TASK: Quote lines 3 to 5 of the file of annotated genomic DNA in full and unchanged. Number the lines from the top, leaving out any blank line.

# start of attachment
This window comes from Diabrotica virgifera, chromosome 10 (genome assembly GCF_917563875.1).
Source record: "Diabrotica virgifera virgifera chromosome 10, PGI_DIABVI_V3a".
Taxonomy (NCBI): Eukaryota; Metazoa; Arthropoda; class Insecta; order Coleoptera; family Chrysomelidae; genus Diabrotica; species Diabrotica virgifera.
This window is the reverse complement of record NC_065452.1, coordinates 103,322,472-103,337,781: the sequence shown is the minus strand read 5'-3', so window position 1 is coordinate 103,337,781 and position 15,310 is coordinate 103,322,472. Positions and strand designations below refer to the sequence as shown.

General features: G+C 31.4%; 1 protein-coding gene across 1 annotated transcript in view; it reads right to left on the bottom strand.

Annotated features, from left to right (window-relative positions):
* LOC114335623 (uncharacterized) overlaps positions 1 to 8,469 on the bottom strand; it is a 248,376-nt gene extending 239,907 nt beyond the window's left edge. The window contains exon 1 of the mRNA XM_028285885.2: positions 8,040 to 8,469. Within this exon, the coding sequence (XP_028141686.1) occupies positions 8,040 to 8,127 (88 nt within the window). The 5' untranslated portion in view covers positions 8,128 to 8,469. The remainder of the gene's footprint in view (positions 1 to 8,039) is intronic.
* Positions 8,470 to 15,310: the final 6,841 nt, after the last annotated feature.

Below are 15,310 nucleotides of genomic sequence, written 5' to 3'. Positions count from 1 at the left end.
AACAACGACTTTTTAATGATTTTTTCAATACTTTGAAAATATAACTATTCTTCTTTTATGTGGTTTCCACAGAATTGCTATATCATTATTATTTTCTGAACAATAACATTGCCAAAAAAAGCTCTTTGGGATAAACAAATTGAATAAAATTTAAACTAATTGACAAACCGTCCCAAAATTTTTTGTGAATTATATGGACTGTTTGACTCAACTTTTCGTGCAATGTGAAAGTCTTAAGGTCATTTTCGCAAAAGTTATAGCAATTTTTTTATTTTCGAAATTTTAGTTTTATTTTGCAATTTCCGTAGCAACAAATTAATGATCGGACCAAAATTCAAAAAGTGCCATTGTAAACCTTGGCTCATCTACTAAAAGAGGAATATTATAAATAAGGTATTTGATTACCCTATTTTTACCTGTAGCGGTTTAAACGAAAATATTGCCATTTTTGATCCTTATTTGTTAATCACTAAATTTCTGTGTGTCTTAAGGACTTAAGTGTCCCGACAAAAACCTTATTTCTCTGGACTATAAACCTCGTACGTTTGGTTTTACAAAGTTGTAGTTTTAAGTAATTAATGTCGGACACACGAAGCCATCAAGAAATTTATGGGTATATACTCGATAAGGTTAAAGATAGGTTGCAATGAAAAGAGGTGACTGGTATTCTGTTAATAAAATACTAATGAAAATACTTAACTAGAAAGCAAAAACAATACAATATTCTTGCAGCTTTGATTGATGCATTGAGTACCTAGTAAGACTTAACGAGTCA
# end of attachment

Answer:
Taxonomy (NCBI): Eukaryota; Metazoa; Arthropoda; class Insecta; order Coleoptera; family Chrysomelidae; genus Diabrotica; species Diabrotica virgifera.
This window is the reverse complement of record NC_065452.1, coordinates 103,322,472-103,337,781: the sequence shown is the minus strand read 5'-3', so window position 1 is coordinate 103,337,781 and position 15,310 is coordinate 103,322,472. Positions and strand designations below refer to the sequence as shown.

General features: G+C 31.4%; 1 protein-coding gene across 1 annotated transcript in view; it reads right to left on the bottom strand.